The first female law practice has opened its doors in Saudi Arabia. The Islamic kingdom granted four women law licenses in October, a revolutionary step for women in a country where they are banned from driving.
The all-female law office opened in the coastal city of Jeddah and will be dedicated to promoting women's issues, though founder Bayan Zahran told Al Arabiya the practice will not restrict its activity to women's cases.
Saudi Arabia's first four female lawyers won a historic victory in the fall when the government lifted a ban on female law graduates, who had previously been relegated to serving as legal consultants.
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Zahran, who heads the new practice, told Arab News that her office will fight for women's rights because male lawyers are not always capable of handling women's cases.
In an interview with the English-language daily she said, "I believe women lawyers can contribute a lot to the legal system. This law firm will make a difference in the history of court cases and female disputes in the Kingdom."
While Zahran is eager to represent women in labor disputes and parental rights, the office will not shy from representing male clients. She told Al Arabiya, “Our activity is not restricted to cases involving only women. Saudi Arabia’s lawyer system treats men and women equally and a lawyer has the right to represent men and women."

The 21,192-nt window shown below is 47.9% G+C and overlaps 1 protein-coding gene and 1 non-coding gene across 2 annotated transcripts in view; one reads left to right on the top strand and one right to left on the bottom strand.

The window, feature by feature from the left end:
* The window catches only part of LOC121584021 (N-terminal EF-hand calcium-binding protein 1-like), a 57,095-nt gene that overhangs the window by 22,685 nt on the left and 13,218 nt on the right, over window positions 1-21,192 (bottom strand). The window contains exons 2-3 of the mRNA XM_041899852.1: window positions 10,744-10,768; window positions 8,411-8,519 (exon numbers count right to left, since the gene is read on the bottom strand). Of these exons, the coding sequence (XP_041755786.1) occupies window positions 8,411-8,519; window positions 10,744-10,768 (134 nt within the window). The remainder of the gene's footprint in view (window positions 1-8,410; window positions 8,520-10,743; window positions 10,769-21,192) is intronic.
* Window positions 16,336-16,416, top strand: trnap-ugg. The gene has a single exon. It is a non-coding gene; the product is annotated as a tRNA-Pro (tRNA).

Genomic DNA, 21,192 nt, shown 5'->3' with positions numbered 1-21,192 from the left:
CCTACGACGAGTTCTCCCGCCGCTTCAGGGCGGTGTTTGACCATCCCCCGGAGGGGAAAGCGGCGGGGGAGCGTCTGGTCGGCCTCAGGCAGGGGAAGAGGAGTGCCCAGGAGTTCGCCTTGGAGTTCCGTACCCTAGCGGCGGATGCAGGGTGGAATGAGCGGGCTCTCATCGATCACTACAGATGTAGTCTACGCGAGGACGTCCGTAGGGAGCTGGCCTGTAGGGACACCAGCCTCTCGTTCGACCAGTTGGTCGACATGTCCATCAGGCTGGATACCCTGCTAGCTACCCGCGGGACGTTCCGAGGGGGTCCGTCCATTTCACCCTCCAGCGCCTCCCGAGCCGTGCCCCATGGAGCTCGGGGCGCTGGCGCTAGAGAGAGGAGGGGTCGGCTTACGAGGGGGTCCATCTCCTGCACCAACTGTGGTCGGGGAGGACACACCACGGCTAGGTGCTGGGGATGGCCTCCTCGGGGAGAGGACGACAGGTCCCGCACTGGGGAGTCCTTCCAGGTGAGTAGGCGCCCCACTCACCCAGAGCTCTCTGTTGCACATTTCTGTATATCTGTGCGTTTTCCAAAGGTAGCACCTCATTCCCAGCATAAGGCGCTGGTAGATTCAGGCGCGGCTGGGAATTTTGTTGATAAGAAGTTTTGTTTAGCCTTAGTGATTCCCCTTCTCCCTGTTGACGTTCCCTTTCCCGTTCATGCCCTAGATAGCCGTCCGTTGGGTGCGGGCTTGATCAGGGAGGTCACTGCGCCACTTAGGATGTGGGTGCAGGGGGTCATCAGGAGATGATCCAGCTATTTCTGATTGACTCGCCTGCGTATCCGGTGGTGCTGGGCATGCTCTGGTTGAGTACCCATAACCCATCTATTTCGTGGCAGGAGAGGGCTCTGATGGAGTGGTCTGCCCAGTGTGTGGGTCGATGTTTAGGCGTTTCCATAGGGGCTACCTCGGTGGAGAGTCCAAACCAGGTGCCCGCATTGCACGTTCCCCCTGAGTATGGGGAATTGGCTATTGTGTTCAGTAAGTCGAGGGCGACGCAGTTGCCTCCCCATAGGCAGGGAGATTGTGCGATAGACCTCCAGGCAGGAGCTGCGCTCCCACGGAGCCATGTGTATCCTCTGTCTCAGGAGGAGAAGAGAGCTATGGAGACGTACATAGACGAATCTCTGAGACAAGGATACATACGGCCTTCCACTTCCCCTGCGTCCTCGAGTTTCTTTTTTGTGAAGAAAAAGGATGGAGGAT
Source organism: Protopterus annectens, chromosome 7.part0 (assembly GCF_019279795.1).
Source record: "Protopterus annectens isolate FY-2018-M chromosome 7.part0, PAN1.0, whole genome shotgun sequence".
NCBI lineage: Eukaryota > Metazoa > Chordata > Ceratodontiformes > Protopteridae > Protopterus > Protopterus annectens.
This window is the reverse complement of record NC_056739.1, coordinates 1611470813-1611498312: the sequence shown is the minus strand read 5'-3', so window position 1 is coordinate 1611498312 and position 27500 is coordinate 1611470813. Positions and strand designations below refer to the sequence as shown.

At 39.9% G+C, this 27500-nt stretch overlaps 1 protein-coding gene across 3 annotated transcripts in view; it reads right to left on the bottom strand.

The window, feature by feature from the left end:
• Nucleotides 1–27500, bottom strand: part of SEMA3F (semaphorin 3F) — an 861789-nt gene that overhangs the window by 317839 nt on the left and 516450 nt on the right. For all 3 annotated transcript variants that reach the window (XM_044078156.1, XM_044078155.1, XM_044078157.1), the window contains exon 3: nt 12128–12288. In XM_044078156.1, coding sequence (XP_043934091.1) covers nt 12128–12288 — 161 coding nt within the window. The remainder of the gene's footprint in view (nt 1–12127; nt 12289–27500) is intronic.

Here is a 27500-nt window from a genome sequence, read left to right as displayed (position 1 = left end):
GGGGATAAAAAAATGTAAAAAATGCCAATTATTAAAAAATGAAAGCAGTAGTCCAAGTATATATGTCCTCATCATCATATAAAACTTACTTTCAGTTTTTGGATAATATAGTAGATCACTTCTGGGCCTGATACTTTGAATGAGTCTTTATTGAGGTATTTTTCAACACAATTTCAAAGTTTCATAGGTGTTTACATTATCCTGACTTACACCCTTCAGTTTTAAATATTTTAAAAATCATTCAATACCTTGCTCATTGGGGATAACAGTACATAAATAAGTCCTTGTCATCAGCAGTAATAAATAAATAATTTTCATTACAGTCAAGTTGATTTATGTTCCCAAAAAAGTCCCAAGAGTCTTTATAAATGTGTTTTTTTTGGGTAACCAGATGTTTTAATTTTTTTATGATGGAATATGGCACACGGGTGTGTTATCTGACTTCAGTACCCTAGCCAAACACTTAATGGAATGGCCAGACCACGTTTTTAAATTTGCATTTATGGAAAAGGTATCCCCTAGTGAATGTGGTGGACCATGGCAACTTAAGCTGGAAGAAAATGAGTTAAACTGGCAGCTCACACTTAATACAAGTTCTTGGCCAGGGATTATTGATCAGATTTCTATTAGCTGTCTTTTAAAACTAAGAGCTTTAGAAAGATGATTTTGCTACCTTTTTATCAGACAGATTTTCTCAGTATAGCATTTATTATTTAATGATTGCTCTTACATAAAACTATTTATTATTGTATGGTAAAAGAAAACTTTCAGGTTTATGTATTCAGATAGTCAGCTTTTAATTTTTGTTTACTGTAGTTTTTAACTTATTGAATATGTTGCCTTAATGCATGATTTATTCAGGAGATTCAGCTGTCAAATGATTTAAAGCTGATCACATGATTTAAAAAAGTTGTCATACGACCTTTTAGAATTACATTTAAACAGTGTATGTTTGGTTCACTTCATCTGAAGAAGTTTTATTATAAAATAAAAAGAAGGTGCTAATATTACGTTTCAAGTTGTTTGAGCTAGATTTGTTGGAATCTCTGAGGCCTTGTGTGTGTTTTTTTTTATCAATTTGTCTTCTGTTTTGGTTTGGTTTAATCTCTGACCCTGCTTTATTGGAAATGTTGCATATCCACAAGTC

Mahmoud Zahran, Bayan's father, lavished praise on his pioneering daughter: “We are very proud of our daughter who stands firm for protection of women’s rights. This will help all women who couldn't go and speak to male lawyers about their problems."
For her part, the trailblazing Bayan hopes to inspire women across Saudi Arabia. She told Arab News: "This is a very positive step for the Saudi court system… we are four female lawyers who got the license, but I am hopeful that in future, the number will increase."
During the initial discussions, the justice ministry had planned to only approve licenses for family law cases, but in the end the surprisingly decided to place no limits on the newly-minted lawyers.
Despite this groundbreaking step, the status of women in the Kingdom of Saudi Arabia remains precarious. Under Saudi law every woman must have a male guardian, whether a father, brother, or husband, who is authorized to make decisions in her name.
Women make up less than 20% of the labor force and face the world's only gender ban on driving. When Saudi women organized in October to rally for their right to drive, the country's Islamic clerics protested outside King Abdullah's palace.
Women were also previously banned from voting and holding public office, but King Abdullah promised that will change in the 2015 elections.